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operated by the coal companies alone, of which we kept a record. In addition to that we discovered that, for some reason or purpose of their own, the amount produced at each colliery was reduced about 12 per cent, and in many collieries more than that. Taking the Reading Coal and Iron Company alone, the total loss was over a million tons. The losses of the others seem to have been in the same proportion. We discovered by a comparison that, as the veins vary, the time required to mine a ton of coal varies; and there seemed to be a standard in the minds of these men of about $2.50 as a basis. Therefore, when the miner mined a sufficient quantity of coal to produce approximately $2.50, he quit work. In some of the collieries he worked less than four hours to produce that quantity of coal; in others it would take four and a half or five, but no man worked long enough to exceed $2.60 a day. When we called Mr. Mitchell's attention to these facts before the Civic Federation, he said that the United Mine Workers had not authorized it and that all the strikes were unauthorized. Our reply was then that “You are not able to control your men,” to which there was no answer except he stated that if he had a written agreement, instead of a verbal one, he might be able to do better. The trouble is, according to my individual judgment, that men belonging to the unions were gradually forgetting to pay their dues, and that this strike and these extraordinary demands were framed for the purpose of preserving the organization. They had to promise the men something to justify their existence. As Mr. Thomas's letter will show you, there are about 22 different languages and dialects spoken in the region, and it is impracticable to reach all to reason with the men.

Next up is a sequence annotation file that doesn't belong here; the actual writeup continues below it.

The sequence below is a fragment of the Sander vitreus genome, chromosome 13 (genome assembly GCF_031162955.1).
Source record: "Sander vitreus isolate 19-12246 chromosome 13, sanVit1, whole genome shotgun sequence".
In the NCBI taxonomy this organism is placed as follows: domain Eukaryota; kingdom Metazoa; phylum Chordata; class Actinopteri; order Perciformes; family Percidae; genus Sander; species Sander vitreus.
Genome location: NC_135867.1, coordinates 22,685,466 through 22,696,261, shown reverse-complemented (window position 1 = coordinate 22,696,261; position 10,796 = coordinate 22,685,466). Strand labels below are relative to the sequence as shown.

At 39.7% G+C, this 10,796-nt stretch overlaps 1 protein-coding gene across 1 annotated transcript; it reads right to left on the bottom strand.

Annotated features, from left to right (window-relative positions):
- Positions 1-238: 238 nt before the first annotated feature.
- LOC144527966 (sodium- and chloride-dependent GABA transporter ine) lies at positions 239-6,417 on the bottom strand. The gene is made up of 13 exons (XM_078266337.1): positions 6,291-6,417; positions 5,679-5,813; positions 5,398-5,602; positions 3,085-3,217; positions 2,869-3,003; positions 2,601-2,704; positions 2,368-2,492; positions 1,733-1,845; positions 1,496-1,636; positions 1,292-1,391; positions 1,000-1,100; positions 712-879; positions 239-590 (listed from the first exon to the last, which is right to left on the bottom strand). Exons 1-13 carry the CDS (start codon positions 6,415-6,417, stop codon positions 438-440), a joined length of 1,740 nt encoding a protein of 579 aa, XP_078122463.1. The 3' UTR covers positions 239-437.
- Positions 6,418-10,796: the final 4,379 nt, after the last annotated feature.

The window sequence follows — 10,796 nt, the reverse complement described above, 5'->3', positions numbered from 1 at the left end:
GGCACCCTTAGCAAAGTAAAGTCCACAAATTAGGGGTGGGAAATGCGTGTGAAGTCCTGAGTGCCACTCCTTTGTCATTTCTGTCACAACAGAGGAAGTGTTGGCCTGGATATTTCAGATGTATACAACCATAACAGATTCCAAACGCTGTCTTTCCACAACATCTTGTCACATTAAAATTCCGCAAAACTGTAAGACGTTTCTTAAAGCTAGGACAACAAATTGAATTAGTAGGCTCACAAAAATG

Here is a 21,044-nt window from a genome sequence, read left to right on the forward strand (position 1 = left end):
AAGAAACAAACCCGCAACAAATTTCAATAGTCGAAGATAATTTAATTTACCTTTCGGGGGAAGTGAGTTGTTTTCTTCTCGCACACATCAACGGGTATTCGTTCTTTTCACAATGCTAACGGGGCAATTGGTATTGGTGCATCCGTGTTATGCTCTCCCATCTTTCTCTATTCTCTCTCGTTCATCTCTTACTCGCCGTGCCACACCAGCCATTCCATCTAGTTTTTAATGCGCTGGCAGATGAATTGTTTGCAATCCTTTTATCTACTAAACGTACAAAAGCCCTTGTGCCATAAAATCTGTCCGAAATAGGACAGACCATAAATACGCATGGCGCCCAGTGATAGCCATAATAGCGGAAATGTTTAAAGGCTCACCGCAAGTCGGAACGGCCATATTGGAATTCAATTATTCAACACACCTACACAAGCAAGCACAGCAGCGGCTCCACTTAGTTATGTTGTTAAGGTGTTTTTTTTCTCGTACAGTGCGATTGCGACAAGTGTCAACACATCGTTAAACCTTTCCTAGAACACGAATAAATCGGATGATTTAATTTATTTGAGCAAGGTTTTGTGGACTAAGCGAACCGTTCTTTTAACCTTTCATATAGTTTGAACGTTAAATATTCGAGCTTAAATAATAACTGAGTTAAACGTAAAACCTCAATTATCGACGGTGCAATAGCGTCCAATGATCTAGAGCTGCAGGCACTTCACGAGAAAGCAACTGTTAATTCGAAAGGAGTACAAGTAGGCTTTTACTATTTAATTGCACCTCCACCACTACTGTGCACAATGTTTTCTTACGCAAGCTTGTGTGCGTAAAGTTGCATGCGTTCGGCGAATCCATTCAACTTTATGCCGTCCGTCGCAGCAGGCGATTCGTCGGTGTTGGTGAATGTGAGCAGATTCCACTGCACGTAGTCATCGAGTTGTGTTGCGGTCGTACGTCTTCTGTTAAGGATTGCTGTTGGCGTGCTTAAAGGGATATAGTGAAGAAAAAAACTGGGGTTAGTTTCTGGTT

Now, on the question of wages, I submit to you for use of the President a pay roll which I have taken at random. It is a November pay roll of last year, as that was before this controversy began, and it is at your service, to see what we pay our men, and the number of men, the day's wages, the average per day, and the classification of men a full statement of the cost of mining coal for the month of November. I also submit a statement, taken from that pay roll, to show the daily pay of the larger groups of workmen. For example, the lowest scale of wages is 85 cents, as you will see, for boy slate pickers; 3,000 of them get 85 cents a day; men slate pickers, who are too old to do any other kind of work, get $1.20.